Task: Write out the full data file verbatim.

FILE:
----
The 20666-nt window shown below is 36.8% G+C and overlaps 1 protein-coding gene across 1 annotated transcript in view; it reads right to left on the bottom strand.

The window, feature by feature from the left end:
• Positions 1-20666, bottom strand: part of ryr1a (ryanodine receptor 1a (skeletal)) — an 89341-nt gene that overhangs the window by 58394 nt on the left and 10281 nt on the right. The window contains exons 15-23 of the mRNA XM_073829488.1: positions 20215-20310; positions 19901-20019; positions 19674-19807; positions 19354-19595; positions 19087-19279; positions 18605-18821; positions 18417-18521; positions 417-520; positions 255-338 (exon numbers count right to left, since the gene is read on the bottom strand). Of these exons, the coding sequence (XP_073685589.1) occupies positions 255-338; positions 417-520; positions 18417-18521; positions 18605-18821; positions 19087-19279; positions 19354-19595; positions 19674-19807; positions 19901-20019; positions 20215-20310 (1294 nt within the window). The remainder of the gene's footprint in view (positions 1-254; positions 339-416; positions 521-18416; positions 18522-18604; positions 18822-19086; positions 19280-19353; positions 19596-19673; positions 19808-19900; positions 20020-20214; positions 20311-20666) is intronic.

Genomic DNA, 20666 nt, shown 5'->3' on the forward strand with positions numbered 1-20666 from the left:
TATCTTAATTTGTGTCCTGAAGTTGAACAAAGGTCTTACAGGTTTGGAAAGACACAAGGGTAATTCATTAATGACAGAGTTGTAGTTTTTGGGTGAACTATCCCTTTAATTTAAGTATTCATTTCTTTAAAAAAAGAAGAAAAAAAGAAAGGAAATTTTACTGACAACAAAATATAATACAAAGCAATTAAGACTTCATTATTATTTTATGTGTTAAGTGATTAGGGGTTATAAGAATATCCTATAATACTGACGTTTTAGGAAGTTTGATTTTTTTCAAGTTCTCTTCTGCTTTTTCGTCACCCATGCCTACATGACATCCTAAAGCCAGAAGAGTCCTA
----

The 20666-nt window shown below is 36.8% G+C and overlaps 1 protein-coding gene across 1 annotated transcript in view; it reads right to left on the bottom strand.

The window, feature by feature from the left end:
• Positions 1-20666, bottom strand: part of ryr1a (ryanodine receptor 1a (skeletal)) — an 89341-nt gene that overhangs the window by 58394 nt on the left and 10281 nt on the right. The window contains exons 15-23 of the mRNA XM_073829488.1: positions 20215-20310; positions 19901-20019; positions 19674-19807; positions 19354-19595; positions 19087-19279; positions 18605-18821; positions 18417-18521; positions 417-520; positions 255-338 (exon numbers count right to left, since the gene is read on the bottom strand). Of these exons, the coding sequence (XP_073685589.1) occupies positions 255-338; positions 417-520; positions 18417-18521; positions 18605-18821; positions 19087-19279; positions 19354-19595; positions 19674-19807; positions 19901-20019; positions 20215-20310 (1294 nt within the window). The remainder of the gene's footprint in view (positions 1-254; positions 339-416; positions 521-18416; positions 18522-18604; positions 18822-19086; positions 19280-19353; positions 19596-19673; positions 19808-19900; positions 20020-20214; positions 20311-20666) is intronic.

Genomic DNA, 20666 nt, shown 5'->3' on the forward strand with positions numbered 1-20666 from the left:
TATCTTAATTTGTGTCCTGAAGTTGAACAAAGGTCTTACAGGTTTGGAAAGACACAAGGGTAATTCATTAATGACAGAGTTGTAGTTTTTGGGTGAACTATCCCTTTAATTTAAGTATTCATTTCTTTAAAAAAAGAAGAAAAAAAGAAAGGAAATTTTACTGACAACAAAATATAATACAAAGCAATTAAGACTTCATTATTATTTTATGTGTTAAGTGATTAGGGGTTATAAGAATATCCTATAATACTGACGTTTTAGGAAGTTTGATTTTTTTCAAGTTCTCTTCTGCTTTTTCGTCACCCATGCCTACATGACATCCTAAAGCCAGAAGAGTCCTA